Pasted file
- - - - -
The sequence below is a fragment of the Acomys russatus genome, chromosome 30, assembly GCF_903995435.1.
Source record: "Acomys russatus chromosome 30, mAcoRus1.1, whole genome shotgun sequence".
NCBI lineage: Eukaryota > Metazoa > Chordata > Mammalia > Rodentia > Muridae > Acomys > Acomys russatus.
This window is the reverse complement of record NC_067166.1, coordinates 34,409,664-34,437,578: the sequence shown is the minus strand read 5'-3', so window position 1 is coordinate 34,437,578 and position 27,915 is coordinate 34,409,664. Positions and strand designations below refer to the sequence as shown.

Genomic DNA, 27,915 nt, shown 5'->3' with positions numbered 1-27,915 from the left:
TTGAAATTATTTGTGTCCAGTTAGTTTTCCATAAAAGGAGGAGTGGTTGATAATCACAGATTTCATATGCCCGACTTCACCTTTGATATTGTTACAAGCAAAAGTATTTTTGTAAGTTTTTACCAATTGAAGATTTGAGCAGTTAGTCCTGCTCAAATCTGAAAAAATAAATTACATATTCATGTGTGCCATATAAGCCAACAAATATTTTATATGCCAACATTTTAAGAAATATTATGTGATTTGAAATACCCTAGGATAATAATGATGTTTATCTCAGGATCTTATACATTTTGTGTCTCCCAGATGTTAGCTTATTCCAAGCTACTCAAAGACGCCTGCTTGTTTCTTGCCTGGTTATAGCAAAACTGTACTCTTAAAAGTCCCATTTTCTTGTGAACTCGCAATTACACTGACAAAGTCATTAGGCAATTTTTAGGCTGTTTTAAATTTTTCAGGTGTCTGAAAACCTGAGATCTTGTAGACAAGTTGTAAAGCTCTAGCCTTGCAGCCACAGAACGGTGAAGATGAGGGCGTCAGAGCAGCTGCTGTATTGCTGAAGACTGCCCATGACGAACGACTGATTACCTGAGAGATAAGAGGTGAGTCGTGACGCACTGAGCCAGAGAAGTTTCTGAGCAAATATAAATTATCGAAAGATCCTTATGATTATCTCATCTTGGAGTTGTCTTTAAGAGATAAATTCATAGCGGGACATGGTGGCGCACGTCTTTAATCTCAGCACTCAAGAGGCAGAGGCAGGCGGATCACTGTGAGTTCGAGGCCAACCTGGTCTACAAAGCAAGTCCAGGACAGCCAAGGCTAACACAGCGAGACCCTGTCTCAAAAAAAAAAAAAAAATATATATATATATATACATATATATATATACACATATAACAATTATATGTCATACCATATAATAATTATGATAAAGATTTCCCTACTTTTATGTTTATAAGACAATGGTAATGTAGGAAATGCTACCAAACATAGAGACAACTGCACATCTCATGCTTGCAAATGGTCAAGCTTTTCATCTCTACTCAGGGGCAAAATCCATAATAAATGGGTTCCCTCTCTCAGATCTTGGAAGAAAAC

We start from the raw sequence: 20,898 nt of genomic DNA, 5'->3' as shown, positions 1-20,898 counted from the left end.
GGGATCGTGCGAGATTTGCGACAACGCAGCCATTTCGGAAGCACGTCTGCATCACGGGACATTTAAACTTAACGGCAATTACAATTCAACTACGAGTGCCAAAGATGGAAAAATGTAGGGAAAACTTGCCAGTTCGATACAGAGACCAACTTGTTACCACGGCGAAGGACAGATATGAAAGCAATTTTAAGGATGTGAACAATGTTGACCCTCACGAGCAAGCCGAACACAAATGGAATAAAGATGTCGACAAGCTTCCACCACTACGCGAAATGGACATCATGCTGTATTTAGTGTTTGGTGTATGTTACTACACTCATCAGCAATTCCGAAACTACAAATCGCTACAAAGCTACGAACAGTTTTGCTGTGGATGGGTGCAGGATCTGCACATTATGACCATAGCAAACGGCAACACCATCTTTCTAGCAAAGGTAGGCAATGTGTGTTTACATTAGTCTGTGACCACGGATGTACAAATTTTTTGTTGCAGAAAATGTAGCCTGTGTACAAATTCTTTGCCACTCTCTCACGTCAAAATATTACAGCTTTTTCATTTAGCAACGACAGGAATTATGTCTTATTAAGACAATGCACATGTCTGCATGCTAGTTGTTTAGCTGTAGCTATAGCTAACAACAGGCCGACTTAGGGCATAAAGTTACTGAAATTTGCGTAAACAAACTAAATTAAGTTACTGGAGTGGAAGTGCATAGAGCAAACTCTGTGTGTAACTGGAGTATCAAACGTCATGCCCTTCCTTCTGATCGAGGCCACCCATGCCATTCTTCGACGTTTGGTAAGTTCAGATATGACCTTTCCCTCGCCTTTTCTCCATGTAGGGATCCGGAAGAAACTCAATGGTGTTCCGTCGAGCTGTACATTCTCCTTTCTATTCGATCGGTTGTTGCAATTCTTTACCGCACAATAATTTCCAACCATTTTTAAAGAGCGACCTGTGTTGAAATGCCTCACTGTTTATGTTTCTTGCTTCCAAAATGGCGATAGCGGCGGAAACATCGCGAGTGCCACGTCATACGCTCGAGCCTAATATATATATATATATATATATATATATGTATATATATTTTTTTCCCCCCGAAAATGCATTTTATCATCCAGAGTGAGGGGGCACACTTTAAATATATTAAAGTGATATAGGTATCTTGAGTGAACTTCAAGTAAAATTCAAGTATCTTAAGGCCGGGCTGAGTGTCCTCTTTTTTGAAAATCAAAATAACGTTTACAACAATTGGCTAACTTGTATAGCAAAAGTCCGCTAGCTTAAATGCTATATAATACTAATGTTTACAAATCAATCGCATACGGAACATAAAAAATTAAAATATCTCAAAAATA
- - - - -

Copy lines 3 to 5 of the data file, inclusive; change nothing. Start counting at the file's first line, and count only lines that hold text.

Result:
NCBI lineage: Eukaryota > Metazoa > Chordata > Mammalia > Rodentia > Muridae > Acomys > Acomys russatus.
This window is the reverse complement of record NC_067166.1, coordinates 34,409,664-34,437,578: the sequence shown is the minus strand read 5'-3', so window position 1 is coordinate 34,437,578 and position 27,915 is coordinate 34,409,664. Positions and strand designations below refer to the sequence as shown.

Genomic DNA, 27,915 nt, shown 5'->3' with positions numbered 1-27,915 from the left: